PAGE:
I say check out hgtv.ca. With a plethora of home-reno shows these days there's got to be something in there on bathroom renovations! Oh, catch a few episodes of Holmes on Homes. There's usually a bathroom involved at some point. ;-) very important to install the necessary membranes and such to prevent leaks, etc.

Good luck!! [thumbsup]

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Snaggy

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Icon 11 posted March 29, 2007 08:45      Profile for Snaggy   Author's Homepage     Send New Private Message       Edit/Delete Post   Reply With Quote 
ha ha... yeah I can't wait to try to get the old one out. Meethinks I'm going to have to open a hole in a wall. With the ceramic tubs, you can smash them, but this one is metal. [cry baby]
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Ashitaka

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Icon 1 posted March 29, 2007 09:08      Profile for Ashitaka     Send New Private Message       Edit/Delete Post   Reply With Quote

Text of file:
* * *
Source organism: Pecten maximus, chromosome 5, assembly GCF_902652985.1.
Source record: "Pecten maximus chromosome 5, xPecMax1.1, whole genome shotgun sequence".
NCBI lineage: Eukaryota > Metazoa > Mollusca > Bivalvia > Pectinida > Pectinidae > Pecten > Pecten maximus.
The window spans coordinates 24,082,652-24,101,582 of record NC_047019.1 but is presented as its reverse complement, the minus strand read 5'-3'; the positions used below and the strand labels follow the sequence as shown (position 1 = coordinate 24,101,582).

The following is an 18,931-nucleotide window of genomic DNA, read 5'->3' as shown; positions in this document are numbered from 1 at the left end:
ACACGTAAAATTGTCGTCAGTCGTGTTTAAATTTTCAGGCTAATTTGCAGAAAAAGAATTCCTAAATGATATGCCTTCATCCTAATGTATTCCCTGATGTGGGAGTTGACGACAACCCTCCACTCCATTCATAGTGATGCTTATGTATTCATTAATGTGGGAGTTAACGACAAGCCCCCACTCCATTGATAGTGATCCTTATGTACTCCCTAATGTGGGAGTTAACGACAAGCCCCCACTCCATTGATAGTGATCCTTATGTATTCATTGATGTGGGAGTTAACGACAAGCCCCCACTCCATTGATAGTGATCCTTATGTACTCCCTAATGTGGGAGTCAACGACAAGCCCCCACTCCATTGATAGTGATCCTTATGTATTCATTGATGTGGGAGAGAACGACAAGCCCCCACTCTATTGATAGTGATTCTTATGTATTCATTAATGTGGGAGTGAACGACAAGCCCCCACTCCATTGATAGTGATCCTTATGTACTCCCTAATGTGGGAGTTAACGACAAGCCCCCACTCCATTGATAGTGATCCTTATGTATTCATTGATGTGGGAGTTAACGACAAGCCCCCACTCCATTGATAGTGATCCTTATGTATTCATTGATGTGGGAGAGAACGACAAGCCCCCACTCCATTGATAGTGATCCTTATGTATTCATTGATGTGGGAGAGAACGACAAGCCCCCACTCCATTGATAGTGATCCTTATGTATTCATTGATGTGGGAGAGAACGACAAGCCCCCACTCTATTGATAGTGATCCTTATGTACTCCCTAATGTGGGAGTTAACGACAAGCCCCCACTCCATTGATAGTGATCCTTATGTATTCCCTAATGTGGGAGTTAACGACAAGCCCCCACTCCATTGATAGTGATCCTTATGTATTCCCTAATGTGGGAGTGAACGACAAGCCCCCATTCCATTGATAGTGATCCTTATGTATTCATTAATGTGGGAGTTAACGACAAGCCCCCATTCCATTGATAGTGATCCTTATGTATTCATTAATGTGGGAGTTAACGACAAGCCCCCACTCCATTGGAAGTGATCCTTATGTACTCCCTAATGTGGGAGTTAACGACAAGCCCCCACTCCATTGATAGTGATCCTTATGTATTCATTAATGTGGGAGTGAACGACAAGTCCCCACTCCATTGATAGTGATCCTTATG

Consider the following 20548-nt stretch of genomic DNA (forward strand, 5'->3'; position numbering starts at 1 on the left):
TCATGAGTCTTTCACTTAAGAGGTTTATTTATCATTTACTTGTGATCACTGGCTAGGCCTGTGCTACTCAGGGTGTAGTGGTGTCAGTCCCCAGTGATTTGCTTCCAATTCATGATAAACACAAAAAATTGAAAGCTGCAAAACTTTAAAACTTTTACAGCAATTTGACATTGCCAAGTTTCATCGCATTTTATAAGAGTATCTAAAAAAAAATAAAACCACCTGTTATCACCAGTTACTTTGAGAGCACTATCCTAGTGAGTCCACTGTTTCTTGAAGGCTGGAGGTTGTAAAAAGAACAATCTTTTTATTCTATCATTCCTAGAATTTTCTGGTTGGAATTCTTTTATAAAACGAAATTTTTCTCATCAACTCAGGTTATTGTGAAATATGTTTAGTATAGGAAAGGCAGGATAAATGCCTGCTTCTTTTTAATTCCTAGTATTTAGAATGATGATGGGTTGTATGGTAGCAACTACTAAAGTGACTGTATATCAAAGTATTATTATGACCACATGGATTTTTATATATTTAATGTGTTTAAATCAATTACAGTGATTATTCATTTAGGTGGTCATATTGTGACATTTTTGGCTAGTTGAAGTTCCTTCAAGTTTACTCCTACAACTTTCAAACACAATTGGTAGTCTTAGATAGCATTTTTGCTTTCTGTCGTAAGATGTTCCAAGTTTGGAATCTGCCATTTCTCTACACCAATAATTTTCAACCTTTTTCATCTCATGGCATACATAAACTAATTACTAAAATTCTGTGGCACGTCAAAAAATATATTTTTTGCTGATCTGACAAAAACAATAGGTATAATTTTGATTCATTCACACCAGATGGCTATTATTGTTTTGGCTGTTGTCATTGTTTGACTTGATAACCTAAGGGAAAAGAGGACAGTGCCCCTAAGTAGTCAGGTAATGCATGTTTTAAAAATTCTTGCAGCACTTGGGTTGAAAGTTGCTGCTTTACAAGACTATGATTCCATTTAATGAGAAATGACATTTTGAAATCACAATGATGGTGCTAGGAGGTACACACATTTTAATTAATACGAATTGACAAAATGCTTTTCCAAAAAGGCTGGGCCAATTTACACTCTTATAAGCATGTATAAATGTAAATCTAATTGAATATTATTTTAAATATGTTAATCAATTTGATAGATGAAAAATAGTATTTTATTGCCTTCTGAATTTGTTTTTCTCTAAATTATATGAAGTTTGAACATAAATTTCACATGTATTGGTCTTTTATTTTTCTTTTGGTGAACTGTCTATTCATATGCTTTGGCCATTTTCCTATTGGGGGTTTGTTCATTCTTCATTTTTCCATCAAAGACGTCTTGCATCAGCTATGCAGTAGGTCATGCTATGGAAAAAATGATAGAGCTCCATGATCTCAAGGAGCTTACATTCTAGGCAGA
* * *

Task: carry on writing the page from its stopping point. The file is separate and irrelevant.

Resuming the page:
For the tiling buy the tiles that are attached to each other with mesh. It will make your life much easier.

--------------------
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CommanderShroom
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Icon 1 posted March 29, 2007 09:47      Profile for CommanderShroom     Send New Private Message       Edit/Delete Post   Reply With Quote 
A couple of things to be concerned about.

Foundation.
If you have a raised foundation (basement, etc.) and one story, the process is very easy. Solid concrete foundations and second stories are a very different matter. A worst case scenario is having to chop a new channel for the drain, re-routing, patching concrete. Or opening up the first floor ceiling and the second story floor. Then repairing the sections.